The end result is that many Christian converts in non-Western nations still consult witch doctors to help with a number of pragmatic things, because the missionaries will either have no response, or will deny the existence of whatever the convert feels is a threat or problem. (There are no ghosts…the sickness isn’t because of a spirit…etc.)

I’ll quote a couple of paragraphs from Hiebert about this middle area of experience:

On the middle level, a holistic theology includes a theology of God in human history: in the affairs of nations, of peoples and of individuals. This must include a theology of divine guidance, provision and healing; of ancestors, spirits and invisible powers of this world; and of suffering, misfortune and death.
On this level, some sections of the church have turned to doctrines of saints as intermediaries between God and humans. Others have turned to doctrines of the Holy Spirit to show God’s active involvement in the events of human history. It is no coincidence that many of the most successful missions have provided some form of Christian answer to middle level questions.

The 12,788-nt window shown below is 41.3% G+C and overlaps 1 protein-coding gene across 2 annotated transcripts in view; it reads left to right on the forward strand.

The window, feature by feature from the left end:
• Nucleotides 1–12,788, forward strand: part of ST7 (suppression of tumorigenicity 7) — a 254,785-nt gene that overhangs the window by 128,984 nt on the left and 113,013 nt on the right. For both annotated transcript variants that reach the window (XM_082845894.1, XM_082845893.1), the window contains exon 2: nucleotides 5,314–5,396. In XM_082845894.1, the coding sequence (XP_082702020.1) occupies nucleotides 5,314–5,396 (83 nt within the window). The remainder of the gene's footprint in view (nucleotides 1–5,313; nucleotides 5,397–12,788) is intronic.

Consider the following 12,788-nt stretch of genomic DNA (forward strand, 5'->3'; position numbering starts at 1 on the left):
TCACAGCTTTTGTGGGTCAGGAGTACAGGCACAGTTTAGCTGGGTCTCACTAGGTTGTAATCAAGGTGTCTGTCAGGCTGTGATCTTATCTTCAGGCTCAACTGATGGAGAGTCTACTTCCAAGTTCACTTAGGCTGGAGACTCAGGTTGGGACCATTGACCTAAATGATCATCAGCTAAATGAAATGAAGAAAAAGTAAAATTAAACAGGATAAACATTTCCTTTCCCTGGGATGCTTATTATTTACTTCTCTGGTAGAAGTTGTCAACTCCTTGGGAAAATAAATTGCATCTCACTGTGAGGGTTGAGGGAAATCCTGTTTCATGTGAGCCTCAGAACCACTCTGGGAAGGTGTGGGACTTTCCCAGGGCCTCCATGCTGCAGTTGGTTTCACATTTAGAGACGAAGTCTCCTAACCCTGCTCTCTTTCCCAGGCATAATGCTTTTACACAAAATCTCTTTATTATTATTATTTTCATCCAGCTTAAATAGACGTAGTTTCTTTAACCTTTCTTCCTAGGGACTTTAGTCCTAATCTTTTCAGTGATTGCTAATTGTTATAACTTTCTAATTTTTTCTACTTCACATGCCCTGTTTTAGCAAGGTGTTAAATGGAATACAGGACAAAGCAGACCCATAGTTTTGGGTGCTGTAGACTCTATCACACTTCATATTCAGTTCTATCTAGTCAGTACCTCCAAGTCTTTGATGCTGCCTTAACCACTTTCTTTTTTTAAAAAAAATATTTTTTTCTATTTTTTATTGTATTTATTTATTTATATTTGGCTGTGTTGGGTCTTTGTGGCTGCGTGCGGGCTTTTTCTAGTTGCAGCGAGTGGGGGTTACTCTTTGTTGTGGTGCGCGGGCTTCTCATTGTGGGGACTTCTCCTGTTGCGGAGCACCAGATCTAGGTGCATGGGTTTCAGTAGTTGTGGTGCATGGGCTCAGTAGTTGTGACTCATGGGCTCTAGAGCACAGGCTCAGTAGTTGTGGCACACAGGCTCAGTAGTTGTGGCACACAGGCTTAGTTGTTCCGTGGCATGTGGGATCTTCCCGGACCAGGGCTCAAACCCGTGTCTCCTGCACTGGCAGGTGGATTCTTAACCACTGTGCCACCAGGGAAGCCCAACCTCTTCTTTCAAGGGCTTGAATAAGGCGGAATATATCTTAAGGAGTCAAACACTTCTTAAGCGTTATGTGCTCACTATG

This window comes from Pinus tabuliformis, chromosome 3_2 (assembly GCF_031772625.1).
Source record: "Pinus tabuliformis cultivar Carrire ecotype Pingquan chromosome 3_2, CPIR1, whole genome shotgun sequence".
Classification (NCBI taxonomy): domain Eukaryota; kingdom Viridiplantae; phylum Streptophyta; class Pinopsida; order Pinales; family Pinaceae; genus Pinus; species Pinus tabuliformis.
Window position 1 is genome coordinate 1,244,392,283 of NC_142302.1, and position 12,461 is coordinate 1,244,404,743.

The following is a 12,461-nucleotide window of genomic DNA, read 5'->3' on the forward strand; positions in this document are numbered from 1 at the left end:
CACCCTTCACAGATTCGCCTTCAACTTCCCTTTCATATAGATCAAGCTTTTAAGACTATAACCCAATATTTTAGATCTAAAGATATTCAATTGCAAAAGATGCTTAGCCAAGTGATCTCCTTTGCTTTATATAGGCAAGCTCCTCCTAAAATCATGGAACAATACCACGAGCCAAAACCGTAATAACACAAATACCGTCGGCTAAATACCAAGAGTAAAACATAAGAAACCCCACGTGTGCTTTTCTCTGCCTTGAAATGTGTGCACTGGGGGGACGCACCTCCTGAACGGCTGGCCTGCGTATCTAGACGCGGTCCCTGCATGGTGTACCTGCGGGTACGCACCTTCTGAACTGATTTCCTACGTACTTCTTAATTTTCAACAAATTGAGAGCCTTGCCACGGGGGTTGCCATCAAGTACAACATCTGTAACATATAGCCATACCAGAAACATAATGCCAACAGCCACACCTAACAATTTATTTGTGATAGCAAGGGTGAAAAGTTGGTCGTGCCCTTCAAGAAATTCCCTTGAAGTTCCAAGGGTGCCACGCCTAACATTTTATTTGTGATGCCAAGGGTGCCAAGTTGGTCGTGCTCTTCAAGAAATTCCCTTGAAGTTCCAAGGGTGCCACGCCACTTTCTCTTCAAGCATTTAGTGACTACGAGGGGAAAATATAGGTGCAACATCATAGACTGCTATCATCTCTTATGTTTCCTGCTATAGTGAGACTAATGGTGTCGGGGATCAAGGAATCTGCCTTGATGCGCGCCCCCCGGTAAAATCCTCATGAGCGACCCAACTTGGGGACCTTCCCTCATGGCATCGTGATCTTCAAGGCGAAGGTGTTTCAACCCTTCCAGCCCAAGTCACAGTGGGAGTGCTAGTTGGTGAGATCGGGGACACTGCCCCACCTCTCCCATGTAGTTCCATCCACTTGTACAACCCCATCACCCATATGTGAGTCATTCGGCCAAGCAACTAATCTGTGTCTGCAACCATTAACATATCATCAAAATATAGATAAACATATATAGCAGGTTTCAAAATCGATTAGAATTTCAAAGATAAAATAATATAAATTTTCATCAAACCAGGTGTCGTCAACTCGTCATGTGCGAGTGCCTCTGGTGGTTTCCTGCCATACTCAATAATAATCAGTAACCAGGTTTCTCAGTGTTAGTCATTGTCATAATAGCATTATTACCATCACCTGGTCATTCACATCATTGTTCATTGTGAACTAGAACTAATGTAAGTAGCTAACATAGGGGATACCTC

I think most of us ministering to Westerners don’t have any people actively worried about displeasing the ghosts of their ancestors. But there is something to be said for reflecting on what the middle areas are in our culture.

We tend to talk about God entirely in theological terms. When we speak about history, if it’s biblical history, we see God hard at work. If it’s U.S. History, we have no paradigm for how to speak about the involvement of God in any of what we’re doing.

Bridging the Gap

It does make for good sermons when we speak about God at work in our time, in our lives, and in our communities of faith. In your sermons, don’t separate the “theological” from the “practical”. Theology, if it is done right, ought to affect everything else. If Jesus is Lord, then he is Lord of all parts of our lives. If God is not at work in our churches, then what are we doing anyway?

Let’s embrace a worldview that God is active now, and not just in the ancient past or in the distant future. I’ve found that people feel empowered when you as a leader will stand up and boldly proclaim the actions of God in the world, and envision what else God can do in your own setting through your own hands. If that isn’t relevant, then what is?